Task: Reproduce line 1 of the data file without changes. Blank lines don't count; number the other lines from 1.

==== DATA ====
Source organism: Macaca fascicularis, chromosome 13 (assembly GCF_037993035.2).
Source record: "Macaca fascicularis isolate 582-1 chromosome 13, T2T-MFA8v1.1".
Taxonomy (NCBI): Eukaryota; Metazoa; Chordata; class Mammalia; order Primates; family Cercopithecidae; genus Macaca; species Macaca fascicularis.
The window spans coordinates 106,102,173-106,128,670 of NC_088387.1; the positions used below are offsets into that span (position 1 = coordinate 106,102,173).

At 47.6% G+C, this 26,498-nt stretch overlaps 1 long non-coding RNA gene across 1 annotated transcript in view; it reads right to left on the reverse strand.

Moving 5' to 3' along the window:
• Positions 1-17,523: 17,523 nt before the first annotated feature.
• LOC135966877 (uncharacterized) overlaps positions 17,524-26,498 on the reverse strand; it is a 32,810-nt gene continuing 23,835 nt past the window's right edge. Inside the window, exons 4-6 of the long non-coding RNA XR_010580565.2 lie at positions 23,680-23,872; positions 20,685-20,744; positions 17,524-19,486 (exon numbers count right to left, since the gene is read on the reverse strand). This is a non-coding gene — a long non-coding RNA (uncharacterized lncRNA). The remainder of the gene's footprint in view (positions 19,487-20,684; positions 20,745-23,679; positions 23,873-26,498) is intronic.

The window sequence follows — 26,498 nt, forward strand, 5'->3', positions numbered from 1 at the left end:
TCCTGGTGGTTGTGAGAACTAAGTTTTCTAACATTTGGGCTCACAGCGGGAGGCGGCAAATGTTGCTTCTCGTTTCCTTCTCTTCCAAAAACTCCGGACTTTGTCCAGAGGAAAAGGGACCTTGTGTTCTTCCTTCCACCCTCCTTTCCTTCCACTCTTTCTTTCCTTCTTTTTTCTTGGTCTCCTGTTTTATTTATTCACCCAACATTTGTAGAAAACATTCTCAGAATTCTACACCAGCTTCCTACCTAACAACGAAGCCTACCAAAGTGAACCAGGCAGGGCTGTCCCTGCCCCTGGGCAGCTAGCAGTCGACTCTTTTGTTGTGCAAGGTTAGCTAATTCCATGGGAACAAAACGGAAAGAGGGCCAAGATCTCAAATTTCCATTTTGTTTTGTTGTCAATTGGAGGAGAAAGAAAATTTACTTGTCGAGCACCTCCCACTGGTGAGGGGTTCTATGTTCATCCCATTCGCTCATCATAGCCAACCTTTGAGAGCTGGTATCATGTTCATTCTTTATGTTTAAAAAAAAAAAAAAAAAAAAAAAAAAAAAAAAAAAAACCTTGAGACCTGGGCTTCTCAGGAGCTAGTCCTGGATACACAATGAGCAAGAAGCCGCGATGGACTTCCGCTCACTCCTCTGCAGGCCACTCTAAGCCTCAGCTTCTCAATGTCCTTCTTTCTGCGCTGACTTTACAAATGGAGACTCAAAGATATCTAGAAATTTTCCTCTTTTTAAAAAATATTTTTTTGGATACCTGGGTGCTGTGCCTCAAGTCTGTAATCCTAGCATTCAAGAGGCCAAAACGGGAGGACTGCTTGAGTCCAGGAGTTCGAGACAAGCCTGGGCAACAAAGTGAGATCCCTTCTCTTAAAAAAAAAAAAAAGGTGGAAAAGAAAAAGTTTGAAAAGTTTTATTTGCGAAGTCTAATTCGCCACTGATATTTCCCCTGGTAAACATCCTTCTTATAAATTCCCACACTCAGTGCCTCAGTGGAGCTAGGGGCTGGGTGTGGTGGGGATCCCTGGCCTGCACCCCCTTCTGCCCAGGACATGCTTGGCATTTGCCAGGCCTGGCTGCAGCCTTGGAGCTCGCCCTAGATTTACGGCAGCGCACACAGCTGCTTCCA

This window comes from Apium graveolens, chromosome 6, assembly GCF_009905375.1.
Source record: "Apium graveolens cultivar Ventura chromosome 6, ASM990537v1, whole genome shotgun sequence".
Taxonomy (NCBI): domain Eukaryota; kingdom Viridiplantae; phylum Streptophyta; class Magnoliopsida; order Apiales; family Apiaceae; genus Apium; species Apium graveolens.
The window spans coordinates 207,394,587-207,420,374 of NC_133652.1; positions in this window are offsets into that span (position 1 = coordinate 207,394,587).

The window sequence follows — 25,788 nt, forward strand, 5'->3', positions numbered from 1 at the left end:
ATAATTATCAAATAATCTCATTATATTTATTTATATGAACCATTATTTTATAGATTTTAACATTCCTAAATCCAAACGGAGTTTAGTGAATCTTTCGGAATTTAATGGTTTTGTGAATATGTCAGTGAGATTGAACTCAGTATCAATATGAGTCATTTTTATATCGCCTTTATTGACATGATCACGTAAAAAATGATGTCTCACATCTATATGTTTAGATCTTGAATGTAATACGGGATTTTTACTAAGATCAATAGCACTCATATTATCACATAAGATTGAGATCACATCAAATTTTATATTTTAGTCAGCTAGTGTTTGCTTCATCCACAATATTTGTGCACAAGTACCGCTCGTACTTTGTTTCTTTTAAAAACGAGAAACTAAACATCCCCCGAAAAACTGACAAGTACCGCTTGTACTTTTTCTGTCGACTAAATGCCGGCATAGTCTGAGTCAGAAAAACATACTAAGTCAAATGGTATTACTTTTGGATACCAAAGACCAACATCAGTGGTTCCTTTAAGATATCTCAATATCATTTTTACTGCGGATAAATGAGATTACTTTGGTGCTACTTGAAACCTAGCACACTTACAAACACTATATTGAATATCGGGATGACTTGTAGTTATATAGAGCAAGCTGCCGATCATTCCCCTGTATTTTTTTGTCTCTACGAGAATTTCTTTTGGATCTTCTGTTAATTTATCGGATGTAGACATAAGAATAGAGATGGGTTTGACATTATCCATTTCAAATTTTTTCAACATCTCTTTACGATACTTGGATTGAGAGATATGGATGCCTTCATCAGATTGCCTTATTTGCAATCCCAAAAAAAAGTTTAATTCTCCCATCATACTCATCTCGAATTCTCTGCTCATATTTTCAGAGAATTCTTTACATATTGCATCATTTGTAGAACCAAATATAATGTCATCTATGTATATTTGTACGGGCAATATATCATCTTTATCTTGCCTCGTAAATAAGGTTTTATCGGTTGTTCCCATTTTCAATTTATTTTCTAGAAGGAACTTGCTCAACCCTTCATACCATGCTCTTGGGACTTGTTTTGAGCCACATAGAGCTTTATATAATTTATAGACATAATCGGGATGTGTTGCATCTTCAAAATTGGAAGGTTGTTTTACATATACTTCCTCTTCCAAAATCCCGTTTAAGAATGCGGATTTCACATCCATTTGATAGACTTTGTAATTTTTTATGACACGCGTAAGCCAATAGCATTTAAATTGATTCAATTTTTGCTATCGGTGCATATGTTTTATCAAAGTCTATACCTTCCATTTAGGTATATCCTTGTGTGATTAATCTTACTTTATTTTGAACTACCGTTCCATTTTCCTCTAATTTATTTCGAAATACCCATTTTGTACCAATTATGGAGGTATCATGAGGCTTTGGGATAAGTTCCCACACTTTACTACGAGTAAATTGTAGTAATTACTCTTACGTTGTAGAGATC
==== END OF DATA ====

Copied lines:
Source organism: Macaca fascicularis, chromosome 13 (assembly GCF_037993035.2).